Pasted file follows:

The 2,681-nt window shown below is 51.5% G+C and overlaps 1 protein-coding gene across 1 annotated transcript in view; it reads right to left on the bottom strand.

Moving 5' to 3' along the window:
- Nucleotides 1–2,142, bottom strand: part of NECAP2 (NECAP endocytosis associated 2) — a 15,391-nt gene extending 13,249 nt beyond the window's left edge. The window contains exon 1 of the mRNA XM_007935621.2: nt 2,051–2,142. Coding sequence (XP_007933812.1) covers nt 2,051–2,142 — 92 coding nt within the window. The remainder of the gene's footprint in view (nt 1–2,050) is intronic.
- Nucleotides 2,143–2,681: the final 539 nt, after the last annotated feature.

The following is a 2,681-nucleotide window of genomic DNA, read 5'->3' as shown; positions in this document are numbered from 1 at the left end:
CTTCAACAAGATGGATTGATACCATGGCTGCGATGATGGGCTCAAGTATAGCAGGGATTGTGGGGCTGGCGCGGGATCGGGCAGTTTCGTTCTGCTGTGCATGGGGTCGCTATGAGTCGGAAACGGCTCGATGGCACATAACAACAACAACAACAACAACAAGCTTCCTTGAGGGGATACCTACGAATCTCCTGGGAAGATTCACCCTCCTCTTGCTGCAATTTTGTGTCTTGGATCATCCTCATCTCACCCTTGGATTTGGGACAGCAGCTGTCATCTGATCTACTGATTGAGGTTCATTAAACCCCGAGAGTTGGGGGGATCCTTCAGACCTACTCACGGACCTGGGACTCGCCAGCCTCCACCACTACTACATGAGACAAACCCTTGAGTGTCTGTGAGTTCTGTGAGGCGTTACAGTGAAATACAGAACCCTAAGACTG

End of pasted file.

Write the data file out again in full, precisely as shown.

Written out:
The 2,681-nt window shown below is 51.5% G+C and overlaps 1 protein-coding gene across 1 annotated transcript in view; it reads right to left on the bottom strand.

Moving 5' to 3' along the window:
- Nucleotides 1–2,142, bottom strand: part of NECAP2 (NECAP endocytosis associated 2) — a 15,391-nt gene extending 13,249 nt beyond the window's left edge. The window contains exon 1 of the mRNA XM_007935621.2: nt 2,051–2,142. Coding sequence (XP_007933812.1) covers nt 2,051–2,142 — 92 coding nt within the window. The remainder of the gene's footprint in view (nt 1–2,050) is intronic.
- Nucleotides 2,143–2,681: the final 539 nt, after the last annotated feature.

The following is a 2,681-nucleotide window of genomic DNA, read 5'->3' as shown; positions in this document are numbered from 1 at the left end:
CTTCAACAAGATGGATTGATACCATGGCTGCGATGATGGGCTCAAGTATAGCAGGGATTGTGGGGCTGGCGCGGGATCGGGCAGTTTCGTTCTGCTGTGCATGGGGTCGCTATGAGTCGGAAACGGCTCGATGGCACATAACAACAACAACAACAACAACAAGCTTCCTTGAGGGGATACCTACGAATCTCCTGGGAAGATTCACCCTCCTCTTGCTGCAATTTTGTGTCTTGGATCATCCTCATCTCACCCTTGGATTTGGGACAGCAGCTGTCATCTGATCTACTGATTGAGGTTCATTAAACCCCGAGAGTTGGGGGGATCCTTCAGACCTACTCACGGACCTGGGACTCGCCAGCCTCCACCACTACTACATGAGACAAACCCTTGAGTGTCTGTGAGTTCTGTGAGGCGTTACAGTGAAATACAGAACCCTAAGACTG